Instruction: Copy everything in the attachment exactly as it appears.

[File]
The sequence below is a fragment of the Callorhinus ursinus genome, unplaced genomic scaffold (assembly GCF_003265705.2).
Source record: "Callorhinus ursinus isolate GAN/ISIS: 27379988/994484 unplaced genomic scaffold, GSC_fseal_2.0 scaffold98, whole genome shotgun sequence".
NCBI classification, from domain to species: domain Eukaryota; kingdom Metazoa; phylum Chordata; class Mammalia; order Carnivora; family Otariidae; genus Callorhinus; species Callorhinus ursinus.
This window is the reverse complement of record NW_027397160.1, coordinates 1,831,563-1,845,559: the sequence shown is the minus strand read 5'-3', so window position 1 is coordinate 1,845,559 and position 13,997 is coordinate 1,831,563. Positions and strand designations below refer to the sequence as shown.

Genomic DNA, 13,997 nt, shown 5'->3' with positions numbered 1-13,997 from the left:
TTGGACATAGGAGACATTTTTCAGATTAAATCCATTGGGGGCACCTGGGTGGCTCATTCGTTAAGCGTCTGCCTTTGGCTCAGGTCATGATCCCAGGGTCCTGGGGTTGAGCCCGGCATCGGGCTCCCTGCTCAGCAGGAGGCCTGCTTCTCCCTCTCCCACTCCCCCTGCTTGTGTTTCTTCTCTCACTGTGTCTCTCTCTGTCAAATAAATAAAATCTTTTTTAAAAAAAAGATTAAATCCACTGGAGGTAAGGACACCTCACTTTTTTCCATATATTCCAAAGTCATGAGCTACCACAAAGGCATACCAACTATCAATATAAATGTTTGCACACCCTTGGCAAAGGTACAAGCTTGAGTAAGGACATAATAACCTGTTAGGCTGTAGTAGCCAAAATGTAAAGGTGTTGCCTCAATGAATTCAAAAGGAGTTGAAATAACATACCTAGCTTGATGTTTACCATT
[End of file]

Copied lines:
The sequence below is a fragment of the Callorhinus ursinus genome, unplaced genomic scaffold (assembly GCF_003265705.2).
Source record: "Callorhinus ursinus isolate GAN/ISIS: 27379988/994484 unplaced genomic scaffold, GSC_fseal_2.0 scaffold98, whole genome shotgun sequence".
NCBI classification, from domain to species: domain Eukaryota; kingdom Metazoa; phylum Chordata; class Mammalia; order Carnivora; family Otariidae; genus Callorhinus; species Callorhinus ursinus.
This window is the reverse complement of record NW_027397160.1, coordinates 1,831,563-1,845,559: the sequence shown is the minus strand read 5'-3', so window position 1 is coordinate 1,845,559 and position 13,997 is coordinate 1,831,563. Positions and strand designations below refer to the sequence as shown.

Genomic DNA, 13,997 nt, shown 5'->3' with positions numbered 1-13,997 from the left:
TTGGACATAGGAGACATTTTTCAGATTAAATCCATTGGGGGCACCTGGGTGGCTCATTCGTTAAGCGTCTGCCTTTGGCTCAGGTCATGATCCCAGGGTCCTGGGGTTGAGCCCGGCATCGGGCTCCCTGCTCAGCAGGAGGCCTGCTTCTCCCTCTCCCACTCCCCCTGCTTGTGTTTCTTCTCTCACTGTGTCTCTCTCTGTCAAATAAATAAAATCTTTTTTAAAAAAAAGATTAAATCCACTGGAGGTAAGGACACCTCACTTTTTTCCATATATTCCAAAGTCATGAGCTACCACAAAGGCATACCAACTATCAATATAAATGTTTGCACACCCTTGGCAAAGGTACAAGCTTGAGTAAGGACATAATAACCTGTTAGGCTGTAGTAGCCAAAATGTAAAGGTGTTGCCTCAATGAATTCAAAAGGAGTTGAAATAACATACCTAGCTTGATGTTTACCATT